“Don’t overcook it. You overcook it, it’s no good. It defeats its own purpose.”

Scorsese gives us probably his most hard-hitting film (pun not intended) in the over three-decade-old Raging Bull, providing a great break in the routine of inspirational boxing films.  This examination of a tragic inevitability isn’t for the faint of heart, but it’s sure to stick with viewers long after their (first) experience with it.

 
 

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Quote Review: Bowling for Columbine (2002)

“If you were to talk directly to the kids at Columbine or the people in that community, what would you say to them if they were here right now?”
“I wouldn’t say a single word to them, I would listen to what they have to say, and that’s what no one did.”

Moore’s works clearly aren’t intended for everyone, and though one might argue his recent films (Fahrenheit 9/11) don’t hit the right mark, what can’t be denied are the valuable points made here. It’s incredible that even with the film having been released nearly a decade ago, we still have the same problems going on. And like a proper documentary, the analysis we get throughout most of the film isn’t the (only) final point made. Yet what’s best is that Bowling for Columbine doesn’t try to force its own ideas, but rather leaves the audience wondering what to think and do after watching. The topic being discussed is more important than the filmmaker’s own views or personal thoughts.

What did you think of Bowling for Columbine?  Leave a comment and share your thoughts!

 
 

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Quote Review: Bellflower (2011)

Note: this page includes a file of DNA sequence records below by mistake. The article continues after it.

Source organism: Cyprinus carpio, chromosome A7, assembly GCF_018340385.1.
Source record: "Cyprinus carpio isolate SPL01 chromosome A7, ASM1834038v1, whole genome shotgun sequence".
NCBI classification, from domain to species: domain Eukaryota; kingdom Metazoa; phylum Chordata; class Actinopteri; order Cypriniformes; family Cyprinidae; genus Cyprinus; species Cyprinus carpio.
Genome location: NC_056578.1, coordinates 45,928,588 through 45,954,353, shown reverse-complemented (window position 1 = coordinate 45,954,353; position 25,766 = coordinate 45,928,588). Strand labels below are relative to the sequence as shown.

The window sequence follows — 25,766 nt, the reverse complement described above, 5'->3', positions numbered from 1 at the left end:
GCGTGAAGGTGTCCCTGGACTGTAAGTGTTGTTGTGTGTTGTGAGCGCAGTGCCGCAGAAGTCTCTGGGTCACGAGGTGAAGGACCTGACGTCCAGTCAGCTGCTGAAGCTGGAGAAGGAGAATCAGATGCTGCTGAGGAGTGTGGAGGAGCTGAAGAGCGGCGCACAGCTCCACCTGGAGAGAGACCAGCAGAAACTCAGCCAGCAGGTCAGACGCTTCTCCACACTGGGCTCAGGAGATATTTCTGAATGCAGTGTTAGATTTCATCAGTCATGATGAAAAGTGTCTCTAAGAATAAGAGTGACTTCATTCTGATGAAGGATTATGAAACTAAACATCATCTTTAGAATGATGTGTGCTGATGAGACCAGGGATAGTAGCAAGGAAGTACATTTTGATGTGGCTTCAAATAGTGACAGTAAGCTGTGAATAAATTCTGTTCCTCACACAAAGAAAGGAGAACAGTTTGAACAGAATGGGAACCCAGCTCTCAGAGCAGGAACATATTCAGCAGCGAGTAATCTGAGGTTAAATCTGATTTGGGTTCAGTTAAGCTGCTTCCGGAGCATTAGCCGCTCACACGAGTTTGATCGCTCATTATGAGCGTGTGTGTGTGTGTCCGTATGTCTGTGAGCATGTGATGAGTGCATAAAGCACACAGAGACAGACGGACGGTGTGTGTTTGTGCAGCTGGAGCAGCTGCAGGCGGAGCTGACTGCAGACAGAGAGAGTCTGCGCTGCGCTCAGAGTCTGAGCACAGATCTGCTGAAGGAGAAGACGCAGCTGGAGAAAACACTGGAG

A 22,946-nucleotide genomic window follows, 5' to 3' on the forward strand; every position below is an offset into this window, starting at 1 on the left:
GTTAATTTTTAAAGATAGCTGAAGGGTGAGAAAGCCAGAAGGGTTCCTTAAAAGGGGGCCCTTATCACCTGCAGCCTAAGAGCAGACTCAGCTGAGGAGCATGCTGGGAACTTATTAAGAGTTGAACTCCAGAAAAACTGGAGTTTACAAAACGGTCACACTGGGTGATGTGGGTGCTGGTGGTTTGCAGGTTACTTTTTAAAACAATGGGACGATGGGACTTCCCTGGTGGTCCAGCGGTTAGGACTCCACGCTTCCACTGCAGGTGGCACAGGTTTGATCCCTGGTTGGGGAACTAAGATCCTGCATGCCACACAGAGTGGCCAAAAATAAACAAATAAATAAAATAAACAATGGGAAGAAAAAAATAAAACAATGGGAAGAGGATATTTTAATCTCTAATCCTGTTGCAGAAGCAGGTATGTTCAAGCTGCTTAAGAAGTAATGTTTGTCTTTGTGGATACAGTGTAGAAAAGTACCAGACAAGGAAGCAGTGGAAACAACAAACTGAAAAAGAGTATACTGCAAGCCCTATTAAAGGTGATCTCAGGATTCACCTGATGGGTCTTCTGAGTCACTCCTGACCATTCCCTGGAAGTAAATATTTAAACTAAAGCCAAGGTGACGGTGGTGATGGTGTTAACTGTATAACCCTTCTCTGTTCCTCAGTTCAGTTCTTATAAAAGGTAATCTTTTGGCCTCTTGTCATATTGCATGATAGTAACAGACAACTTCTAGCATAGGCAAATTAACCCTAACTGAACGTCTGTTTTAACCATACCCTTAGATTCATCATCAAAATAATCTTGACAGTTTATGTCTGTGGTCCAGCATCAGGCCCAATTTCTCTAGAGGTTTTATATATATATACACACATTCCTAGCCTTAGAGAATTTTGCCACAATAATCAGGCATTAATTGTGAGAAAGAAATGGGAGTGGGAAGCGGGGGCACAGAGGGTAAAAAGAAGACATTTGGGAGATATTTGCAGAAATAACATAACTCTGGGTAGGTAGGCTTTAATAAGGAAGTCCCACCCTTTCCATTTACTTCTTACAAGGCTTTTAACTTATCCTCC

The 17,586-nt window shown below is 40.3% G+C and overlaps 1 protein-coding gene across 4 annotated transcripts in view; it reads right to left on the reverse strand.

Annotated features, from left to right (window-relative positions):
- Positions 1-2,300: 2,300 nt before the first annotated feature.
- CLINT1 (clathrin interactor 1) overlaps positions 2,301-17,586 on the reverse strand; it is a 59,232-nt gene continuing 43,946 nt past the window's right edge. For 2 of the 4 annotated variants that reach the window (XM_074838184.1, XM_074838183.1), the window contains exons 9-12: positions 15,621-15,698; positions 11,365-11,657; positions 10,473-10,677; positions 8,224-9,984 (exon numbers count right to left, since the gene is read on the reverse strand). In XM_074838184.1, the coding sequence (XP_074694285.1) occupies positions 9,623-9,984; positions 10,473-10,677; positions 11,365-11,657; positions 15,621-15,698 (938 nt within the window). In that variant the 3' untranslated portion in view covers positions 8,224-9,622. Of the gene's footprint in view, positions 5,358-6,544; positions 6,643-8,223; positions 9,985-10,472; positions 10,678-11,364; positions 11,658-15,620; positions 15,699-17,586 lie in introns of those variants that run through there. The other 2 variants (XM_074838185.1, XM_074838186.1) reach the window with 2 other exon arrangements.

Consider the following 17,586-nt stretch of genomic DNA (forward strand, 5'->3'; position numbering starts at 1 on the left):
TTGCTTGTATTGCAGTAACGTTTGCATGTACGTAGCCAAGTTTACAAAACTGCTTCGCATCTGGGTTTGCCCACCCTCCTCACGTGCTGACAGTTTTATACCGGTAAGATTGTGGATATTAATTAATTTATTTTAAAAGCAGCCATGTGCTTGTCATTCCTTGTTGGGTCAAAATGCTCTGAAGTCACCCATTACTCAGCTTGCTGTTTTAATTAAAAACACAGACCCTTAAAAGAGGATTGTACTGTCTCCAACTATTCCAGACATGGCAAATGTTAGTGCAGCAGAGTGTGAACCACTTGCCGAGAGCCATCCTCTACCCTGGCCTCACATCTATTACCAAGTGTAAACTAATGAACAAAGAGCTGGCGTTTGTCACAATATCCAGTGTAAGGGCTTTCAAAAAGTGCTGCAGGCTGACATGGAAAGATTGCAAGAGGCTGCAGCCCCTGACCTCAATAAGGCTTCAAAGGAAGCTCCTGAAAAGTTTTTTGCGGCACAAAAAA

“I’ll hurt you.”

If Bellflower truly accomplishes anything worthwhile, it’s the hypothetical commentary that can be taken from all the preposterous occurrences. Unfortunately, one very select interpretation doesn’t translate to a good movie.

 
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Posted by on April 2, 2012 in Film Review, Movie Review

 

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Quote Review: Rambo (2008)

“This is what we do, who we are.”

Stallone’s fourth outing as John Rambo attempts to tread the line between intense action and realistic violence with horrific scenes to boot on both ends. The film does get off to a sloppy start and it is admittedly difficult to become invested with the story and especially the characters due to the short runtime and ultimately glossed over development. But when the action builds it’s sure to keep viewers gripped and even walk away with an idea of the fact atrocities still occur in less publicized areas of the world.